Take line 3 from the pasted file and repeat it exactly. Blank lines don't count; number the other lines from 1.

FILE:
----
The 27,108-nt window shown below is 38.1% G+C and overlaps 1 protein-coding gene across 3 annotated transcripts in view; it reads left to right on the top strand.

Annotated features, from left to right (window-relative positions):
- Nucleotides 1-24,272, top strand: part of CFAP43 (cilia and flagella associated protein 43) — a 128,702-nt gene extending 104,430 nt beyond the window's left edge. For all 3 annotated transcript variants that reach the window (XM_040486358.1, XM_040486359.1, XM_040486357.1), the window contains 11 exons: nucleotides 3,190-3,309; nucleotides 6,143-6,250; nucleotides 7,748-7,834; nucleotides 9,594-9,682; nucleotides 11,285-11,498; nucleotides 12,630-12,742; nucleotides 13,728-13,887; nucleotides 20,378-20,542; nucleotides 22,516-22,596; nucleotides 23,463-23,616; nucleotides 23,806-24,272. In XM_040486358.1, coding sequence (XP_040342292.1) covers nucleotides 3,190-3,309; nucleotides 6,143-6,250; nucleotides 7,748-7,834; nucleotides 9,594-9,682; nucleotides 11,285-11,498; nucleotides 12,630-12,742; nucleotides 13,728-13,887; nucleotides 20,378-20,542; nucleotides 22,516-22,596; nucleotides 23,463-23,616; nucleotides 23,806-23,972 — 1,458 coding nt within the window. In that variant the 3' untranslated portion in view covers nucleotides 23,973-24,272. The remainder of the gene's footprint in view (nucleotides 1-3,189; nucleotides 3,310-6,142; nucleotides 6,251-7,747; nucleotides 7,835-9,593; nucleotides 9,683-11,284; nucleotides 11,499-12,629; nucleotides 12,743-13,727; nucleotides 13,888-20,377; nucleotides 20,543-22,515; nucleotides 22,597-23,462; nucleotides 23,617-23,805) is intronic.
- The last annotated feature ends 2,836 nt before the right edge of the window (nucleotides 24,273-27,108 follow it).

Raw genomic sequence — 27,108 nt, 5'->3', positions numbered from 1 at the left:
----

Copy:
- Nucleotides 1-24,272, top strand: part of CFAP43 (cilia and flagella associated protein 43) — a 128,702-nt gene extending 104,430 nt beyond the window's left edge. For all 3 annotated transcript variants that reach the window (XM_040486358.1, XM_040486359.1, XM_040486357.1), the window contains 11 exons: nucleotides 3,190-3,309; nucleotides 6,143-6,250; nucleotides 7,748-7,834; nucleotides 9,594-9,682; nucleotides 11,285-11,498; nucleotides 12,630-12,742; nucleotides 13,728-13,887; nucleotides 20,378-20,542; nucleotides 22,516-22,596; nucleotides 23,463-23,616; nucleotides 23,806-24,272. In XM_040486358.1, coding sequence (XP_040342292.1) covers nucleotides 3,190-3,309; nucleotides 6,143-6,250; nucleotides 7,748-7,834; nucleotides 9,594-9,682; nucleotides 11,285-11,498; nucleotides 12,630-12,742; nucleotides 13,728-13,887; nucleotides 20,378-20,542; nucleotides 22,516-22,596; nucleotides 23,463-23,616; nucleotides 23,806-23,972 — 1,458 coding nt within the window. In that variant the 3' untranslated portion in view covers nucleotides 23,973-24,272. The remainder of the gene's footprint in view (nucleotides 1-3,189; nucleotides 3,310-6,142; nucleotides 6,251-7,747; nucleotides 7,835-9,593; nucleotides 9,683-11,284; nucleotides 11,499-12,629; nucleotides 12,743-13,727; nucleotides 13,888-20,377; nucleotides 20,543-22,515; nucleotides 22,597-23,462; nucleotides 23,617-23,805) is intronic.